Obama finished the day with 2,154 delegates to 1,919.5 for Clinton, according to the Associated Press.
The race was the closest Democratic contest since the establishment of the current nominating system in 1972 -- and the hardest fought since the Republican primary in 1976, when President Ford beat back a challenge from former California Gov. Ronald Reagan.
While captivating many, the contentious Democratic race also left bruises that may take some time to heal. Clinton supporters were outraged at perceived sexism and media favoritism toward Obama; many African Americans took issue with statements by Clinton, her husband -- former President Bill Clinton -- and their supporters that they took to be racially insensitive.
The results also pointed up a stark divide that defied Obama’s talk of unity and vision of a colorblind society.
In one state after another, Obama rallied a coalition of blacks and younger, more affluent and better-educated voters. Clinton’s base was working-class whites, the less educated, women and Latino voters; so constant were the results, the election returns could have been photocopied one week to the next.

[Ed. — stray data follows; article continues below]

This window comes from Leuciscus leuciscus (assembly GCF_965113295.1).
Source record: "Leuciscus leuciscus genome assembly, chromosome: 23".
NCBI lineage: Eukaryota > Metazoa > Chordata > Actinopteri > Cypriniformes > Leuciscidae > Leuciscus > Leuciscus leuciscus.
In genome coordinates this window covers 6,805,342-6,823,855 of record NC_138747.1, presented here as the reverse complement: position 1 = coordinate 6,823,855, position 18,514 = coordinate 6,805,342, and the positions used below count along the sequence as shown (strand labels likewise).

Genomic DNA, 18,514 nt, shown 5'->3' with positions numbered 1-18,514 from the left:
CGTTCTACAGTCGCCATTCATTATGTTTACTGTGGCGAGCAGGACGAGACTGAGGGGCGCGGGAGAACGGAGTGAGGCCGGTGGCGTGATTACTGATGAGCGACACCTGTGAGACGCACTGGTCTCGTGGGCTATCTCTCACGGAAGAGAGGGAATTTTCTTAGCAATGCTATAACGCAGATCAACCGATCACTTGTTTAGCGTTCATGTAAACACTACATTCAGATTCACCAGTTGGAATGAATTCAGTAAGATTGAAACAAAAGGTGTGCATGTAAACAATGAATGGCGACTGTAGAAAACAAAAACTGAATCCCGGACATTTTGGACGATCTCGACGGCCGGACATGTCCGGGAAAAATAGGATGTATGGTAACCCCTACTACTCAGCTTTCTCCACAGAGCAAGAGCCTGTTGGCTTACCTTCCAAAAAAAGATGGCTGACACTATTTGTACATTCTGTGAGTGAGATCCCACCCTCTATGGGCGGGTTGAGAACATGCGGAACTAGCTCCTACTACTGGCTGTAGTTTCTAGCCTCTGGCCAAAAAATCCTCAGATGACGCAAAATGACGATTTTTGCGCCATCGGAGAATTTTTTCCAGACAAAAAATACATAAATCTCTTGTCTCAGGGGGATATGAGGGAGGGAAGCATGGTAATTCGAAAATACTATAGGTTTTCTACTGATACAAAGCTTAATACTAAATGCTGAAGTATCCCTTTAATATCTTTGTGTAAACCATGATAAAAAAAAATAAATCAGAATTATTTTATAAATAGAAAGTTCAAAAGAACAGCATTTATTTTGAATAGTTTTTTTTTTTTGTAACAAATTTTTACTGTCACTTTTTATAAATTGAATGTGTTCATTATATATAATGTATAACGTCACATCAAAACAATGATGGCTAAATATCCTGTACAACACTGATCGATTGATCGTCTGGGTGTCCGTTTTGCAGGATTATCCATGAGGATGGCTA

While some Democrats speak of an Obama-Clinton pairing as a “dream ticket,” those hard feelings might have to be cleared away first.
“People have a lot of pain about some of the things that have been said, particularly with regard to race,” said Democratic Rep. Elijah E. Cummings of Maryland, an Obama supporter. “He has to consider how he would feel having to address not just Hillary Clinton but also Bill Clinton.”
Asked about an Obama-Clinton ticket, David Axelrod, chief strategist for the Obama campaign, told reporters en route to Minnesota: “We don’t have a short list or a long list. We’re coming here tonight to finish the process of winning the nomination, and then we’ll turn our attention to the notion of who the running mate should be and so on.”
Barabak reported from San Francisco, Finnegan from St. Paul. Times staff writers Janet Hook, Noam P. Levey, Maeve Reston and Stuart Silverstein contributed to this report.